EAST LANSING, Mich (WLNS) – Tuesday Oct. 27 will forever go down as a monumental day for Maya Washington, who is the daughter of former Michigan State football and Minnesota Vikings star Gene Washington.
It’s the day she learned her nine-year ‘passion project’ a.k.a her documentary “Through the Banks of the Red Cedar” was going to get picked up by the Big Ten Network.
On Tuesday Nov. 10 at 8 p.m. the documentary will make its debut, after first premiering at the Detroit Free Press Freep in 2018. Ever since then it’s been a go-to for universities and scholarly communities as a catalyst for intergenerational conversations about race and sports.
“I couldn’t have done it without the support of so many people in the Lansing area, throughout Michigan, throughout Minnesota, all parts of the U.S., and even some parts of the world,” said Washington. “Where people were really inspired by what we were doing in making this film.”
Washington’s inspiration for the film came in 2011 when attending former MSU All-American Bubba Smith’s funeral.
“When Bubba passed away that is when I found out that he’s the reason my Dad (Gene) got to Michigan State,” said Washington. “It was Bubba Smith who recommended my Dad for a football scholarship, and my Dad ended up getting a track scholarship, but it was the unique relationship Bubba Smith’s Dad had with Duffy Daugherty where they put in a good word for my Dad.”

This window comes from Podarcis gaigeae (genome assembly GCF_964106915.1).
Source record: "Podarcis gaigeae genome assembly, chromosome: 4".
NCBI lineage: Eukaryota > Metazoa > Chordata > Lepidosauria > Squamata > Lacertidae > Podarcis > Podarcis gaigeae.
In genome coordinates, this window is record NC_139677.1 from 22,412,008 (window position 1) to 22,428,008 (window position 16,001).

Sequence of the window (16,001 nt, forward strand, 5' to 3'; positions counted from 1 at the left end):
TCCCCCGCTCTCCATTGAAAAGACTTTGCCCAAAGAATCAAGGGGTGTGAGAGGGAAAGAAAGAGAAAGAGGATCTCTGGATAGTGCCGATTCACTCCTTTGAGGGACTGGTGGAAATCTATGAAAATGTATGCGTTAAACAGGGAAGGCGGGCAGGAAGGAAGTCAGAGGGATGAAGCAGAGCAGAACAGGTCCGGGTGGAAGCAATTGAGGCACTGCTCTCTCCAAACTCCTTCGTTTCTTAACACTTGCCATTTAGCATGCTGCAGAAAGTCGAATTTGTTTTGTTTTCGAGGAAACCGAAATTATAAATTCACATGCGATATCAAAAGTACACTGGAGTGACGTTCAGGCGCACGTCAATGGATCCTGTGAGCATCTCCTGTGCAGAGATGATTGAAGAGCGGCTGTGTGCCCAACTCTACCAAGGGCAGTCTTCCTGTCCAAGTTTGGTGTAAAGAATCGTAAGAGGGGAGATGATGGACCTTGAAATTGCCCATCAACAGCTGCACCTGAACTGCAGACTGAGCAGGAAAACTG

It was a real eye-opening experience for Washington who felt like she needed to thank Smith, because if it wasn’t for him her Dad never would have had the opportunity to go to MSU.
“Bubba was a catalyst that really inspired me to learn more,” said Washington. “To show my appreciation to my Dad and his remaining teammates, and coaches, before it was too late. To make sure the story got out into the world because as we found out in 2020 life is precious and tomorrow isn’t promised to any of us.”
The award-winning film highlights former Spartan coach Duffy Daugherty’s innovative recruitment strategy. Daugherty sought out the best black football players from the Jim Crow South to build MSU into a powerhouse program. Daugherty was one of the first college football coaches to field a racially integrated team and it paid off for the Spartans at the peak of the Civil Rights Movement.
“It has been a labor of love, but it has not been easy,” said Washington as she smiled. “I’m not a Spartan, but I had to tap into some ‘Spartan Will.'”